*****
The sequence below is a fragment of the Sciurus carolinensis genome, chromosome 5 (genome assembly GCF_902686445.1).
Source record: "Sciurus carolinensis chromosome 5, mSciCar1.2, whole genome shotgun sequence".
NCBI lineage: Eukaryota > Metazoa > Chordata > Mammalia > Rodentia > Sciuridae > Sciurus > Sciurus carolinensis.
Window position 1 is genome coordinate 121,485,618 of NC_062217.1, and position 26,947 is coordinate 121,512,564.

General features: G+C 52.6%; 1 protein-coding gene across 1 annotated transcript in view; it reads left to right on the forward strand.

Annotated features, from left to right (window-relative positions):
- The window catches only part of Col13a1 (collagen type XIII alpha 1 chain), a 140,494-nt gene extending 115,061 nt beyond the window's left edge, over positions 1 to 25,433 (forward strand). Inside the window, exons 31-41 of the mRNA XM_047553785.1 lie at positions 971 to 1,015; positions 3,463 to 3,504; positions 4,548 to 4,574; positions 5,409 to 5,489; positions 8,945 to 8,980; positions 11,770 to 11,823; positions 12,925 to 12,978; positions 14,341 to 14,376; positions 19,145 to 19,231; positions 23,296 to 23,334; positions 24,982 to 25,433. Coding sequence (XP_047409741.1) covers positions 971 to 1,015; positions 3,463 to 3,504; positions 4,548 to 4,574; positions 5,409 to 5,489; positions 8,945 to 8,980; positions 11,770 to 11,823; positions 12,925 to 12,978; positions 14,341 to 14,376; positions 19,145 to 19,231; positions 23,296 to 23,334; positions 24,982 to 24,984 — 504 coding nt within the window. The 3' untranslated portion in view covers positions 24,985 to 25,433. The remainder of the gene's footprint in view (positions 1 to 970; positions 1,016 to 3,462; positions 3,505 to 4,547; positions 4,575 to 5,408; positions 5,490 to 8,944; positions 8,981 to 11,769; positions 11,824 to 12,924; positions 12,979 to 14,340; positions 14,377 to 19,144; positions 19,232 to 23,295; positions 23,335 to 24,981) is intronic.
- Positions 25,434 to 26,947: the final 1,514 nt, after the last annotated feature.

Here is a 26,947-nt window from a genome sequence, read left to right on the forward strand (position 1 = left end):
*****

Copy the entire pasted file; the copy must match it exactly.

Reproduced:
The sequence below is a fragment of the Sciurus carolinensis genome, chromosome 5 (genome assembly GCF_902686445.1).
Source record: "Sciurus carolinensis chromosome 5, mSciCar1.2, whole genome shotgun sequence".
NCBI lineage: Eukaryota > Metazoa > Chordata > Mammalia > Rodentia > Sciuridae > Sciurus > Sciurus carolinensis.
Window position 1 is genome coordinate 121,485,618 of NC_062217.1, and position 26,947 is coordinate 121,512,564.

General features: G+C 52.6%; 1 protein-coding gene across 1 annotated transcript in view; it reads left to right on the forward strand.

Annotated features, from left to right (window-relative positions):
- The window catches only part of Col13a1 (collagen type XIII alpha 1 chain), a 140,494-nt gene extending 115,061 nt beyond the window's left edge, over positions 1 to 25,433 (forward strand). Inside the window, exons 31-41 of the mRNA XM_047553785.1 lie at positions 971 to 1,015; positions 3,463 to 3,504; positions 4,548 to 4,574; positions 5,409 to 5,489; positions 8,945 to 8,980; positions 11,770 to 11,823; positions 12,925 to 12,978; positions 14,341 to 14,376; positions 19,145 to 19,231; positions 23,296 to 23,334; positions 24,982 to 25,433. Coding sequence (XP_047409741.1) covers positions 971 to 1,015; positions 3,463 to 3,504; positions 4,548 to 4,574; positions 5,409 to 5,489; positions 8,945 to 8,980; positions 11,770 to 11,823; positions 12,925 to 12,978; positions 14,341 to 14,376; positions 19,145 to 19,231; positions 23,296 to 23,334; positions 24,982 to 24,984 — 504 coding nt within the window. The 3' untranslated portion in view covers positions 24,985 to 25,433. The remainder of the gene's footprint in view (positions 1 to 970; positions 1,016 to 3,462; positions 3,505 to 4,547; positions 4,575 to 5,408; positions 5,490 to 8,944; positions 8,981 to 11,769; positions 11,824 to 12,924; positions 12,979 to 14,340; positions 14,377 to 19,144; positions 19,232 to 23,295; positions 23,335 to 24,981) is intronic.
- Positions 25,434 to 26,947: the final 1,514 nt, after the last annotated feature.

Here is a 26,947-nt window from a genome sequence, read left to right on the forward strand (position 1 = left end):